Cutting Faces in Sketchup

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Blog entry by depictureboy posted 05-17-2009 05:29 PM 11930 reads 0 times favorited 3 comments Add to Favorites Watch

I have just had an ahaaaaaa moment in sketchup and thought I would share it with everyone…

I have always had issues cutting faces in sketchup, I have followed several tutorials and just never seem to get the grip…Today I have found a simple way to do this, that I have not seen before, but Maybe DaveR has already talked about….

Many of the tutorials I have seen involve trying to draw a new plane and getting it lined up with the axes that you want to cut and all that rigor moral….I have found an easier way with the simple line tool.

First using the protractor tool draw your angle of attack…this is the angle that you are trying to cut(or miter) on your object. This will create a guideline directly on your object. Now if you were to use the pencil tool on this, it would become a part of your object, which we dont want.

Select the move tool and press the ctrl key to switch to copy mode. Click on your guide line, then push the up arrow key on your keyboard. This will lock it to vertical axes movement only. Raise the line an arbitrary amount.

Now using the pen tool Select a point on the new guideline outside of the object, and following the guideline move to a point along the guideline on the opposite side of your object and click. This will set your first line, you will notice that if you move your pen, another line is already attached. Push your up arrow to lock it in again and move to a point outside the dimensions of your object again. Push the esc button to stop drawing. Click on your top line, where you dont have a line extending down, and once again push your up arrow key to lock in movement. Now move your pen tool to the bottom of your other vetical line and Sketchup will create a line at your original point that will match the height of this line. click to lock that line in place then move your pointer just a little and you will see another line meeting your final point to form a square. Click on that point and voila you have your cutting plane.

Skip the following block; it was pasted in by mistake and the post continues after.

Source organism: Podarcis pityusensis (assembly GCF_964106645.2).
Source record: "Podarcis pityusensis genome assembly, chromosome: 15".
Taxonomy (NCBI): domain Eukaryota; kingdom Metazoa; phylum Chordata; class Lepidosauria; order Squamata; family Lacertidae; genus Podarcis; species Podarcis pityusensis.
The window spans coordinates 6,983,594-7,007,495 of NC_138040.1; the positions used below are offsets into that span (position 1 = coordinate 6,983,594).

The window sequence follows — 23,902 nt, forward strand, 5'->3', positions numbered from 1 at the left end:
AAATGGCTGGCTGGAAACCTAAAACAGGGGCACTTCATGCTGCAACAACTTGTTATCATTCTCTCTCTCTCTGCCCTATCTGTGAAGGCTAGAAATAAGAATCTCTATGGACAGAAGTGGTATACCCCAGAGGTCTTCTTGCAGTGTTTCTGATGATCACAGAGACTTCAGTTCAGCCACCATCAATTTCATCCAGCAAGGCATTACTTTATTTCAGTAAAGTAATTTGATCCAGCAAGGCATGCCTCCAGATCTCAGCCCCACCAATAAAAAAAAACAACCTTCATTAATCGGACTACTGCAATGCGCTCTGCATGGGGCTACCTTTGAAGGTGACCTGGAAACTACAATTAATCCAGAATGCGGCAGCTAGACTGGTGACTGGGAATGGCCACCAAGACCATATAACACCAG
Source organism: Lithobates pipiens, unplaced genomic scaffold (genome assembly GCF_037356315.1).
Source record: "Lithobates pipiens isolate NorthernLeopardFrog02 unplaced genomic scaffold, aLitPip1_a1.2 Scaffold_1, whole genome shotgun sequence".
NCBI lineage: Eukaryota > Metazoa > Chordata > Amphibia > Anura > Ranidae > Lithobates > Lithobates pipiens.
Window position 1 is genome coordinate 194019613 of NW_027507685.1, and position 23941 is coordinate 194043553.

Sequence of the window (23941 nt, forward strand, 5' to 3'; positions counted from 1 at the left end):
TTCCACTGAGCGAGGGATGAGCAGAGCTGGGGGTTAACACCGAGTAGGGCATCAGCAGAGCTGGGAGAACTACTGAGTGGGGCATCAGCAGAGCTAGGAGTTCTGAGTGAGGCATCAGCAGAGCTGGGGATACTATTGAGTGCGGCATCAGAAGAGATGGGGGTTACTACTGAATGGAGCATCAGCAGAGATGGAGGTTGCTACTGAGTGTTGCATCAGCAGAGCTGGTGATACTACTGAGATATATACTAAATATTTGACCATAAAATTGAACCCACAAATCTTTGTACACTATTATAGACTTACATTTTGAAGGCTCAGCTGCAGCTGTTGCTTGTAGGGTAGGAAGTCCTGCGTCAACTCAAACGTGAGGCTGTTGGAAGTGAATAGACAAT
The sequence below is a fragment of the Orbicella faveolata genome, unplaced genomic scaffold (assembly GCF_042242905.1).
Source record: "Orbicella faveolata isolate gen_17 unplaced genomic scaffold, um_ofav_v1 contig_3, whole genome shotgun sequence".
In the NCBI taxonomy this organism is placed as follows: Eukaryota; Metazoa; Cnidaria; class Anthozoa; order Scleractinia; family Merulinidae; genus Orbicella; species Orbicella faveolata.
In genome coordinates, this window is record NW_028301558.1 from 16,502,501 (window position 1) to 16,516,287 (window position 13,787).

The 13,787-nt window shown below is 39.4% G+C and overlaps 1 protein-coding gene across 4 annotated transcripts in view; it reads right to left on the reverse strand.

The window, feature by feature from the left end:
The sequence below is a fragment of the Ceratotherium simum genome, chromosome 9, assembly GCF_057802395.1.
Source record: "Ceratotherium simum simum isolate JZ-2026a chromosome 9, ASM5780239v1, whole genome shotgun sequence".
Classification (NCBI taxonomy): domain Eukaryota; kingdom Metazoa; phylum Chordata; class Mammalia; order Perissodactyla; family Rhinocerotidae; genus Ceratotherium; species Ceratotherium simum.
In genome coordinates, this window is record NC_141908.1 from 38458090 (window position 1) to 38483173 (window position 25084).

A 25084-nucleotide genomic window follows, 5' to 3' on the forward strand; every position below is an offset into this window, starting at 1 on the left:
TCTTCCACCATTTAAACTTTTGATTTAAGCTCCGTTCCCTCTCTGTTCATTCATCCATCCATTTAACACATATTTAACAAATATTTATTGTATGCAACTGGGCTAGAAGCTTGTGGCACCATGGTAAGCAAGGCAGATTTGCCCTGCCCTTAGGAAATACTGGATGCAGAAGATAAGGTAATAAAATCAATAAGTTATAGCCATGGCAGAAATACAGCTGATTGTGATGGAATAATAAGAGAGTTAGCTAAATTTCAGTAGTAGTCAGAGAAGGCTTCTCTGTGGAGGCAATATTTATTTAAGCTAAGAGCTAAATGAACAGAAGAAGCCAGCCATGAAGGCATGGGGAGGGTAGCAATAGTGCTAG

Select the entire object you are cutting and the cutting plane(this is easier if you only have them visible and choose ctrl-a) right click and choose intersect with selection.

The object is now cut along your cutting surface and all that is left for you to do is carefully delete the parts you dont need. any longer…

I will try and add picture later…but I wanted to get this all down before I forget. DaveR if you havent done it this way before(which I doubt) your welcome to take this and clean it up for your needs if you want to use it.

-- If you can't build it, code it. If you can't code it, build it. But always ALWAYS take a picture.

3 comments so far

View a1Jim's profile


117115 posts in 3601 days

#1 posted 05-17-2009 06:24 PM

Your way ahead of me on this one.

-- wood crafting & woodworking classes

View depictureboy's profile


420 posts in 3667 days

#2 posted 05-17-2009 08:44 PM

A1Jim…its reads alot more complex than it is…try it out and you will see its pretty easy…I was just trying to put a 45 degree miter on a component that I had several grooves in.

its funny how sketchup makes you do some things like you would do them in a shop….really helps plan things out in your head

-- If you can't build it, code it. If you can't code it, build it. But always ALWAYS take a picture.

View Don Butler's profile

Don Butler

1092 posts in 3419 days

#3 posted 05-18-2009 02:14 PM

I find it just as easy to copy the object that I wish to miter, move it to the junction of the first piece, intersect and erase unwanted lines/faces.

Am I missing something?


-- No trees were damaged in posting this message, but thousands of electrons were seriously inconvenienced.

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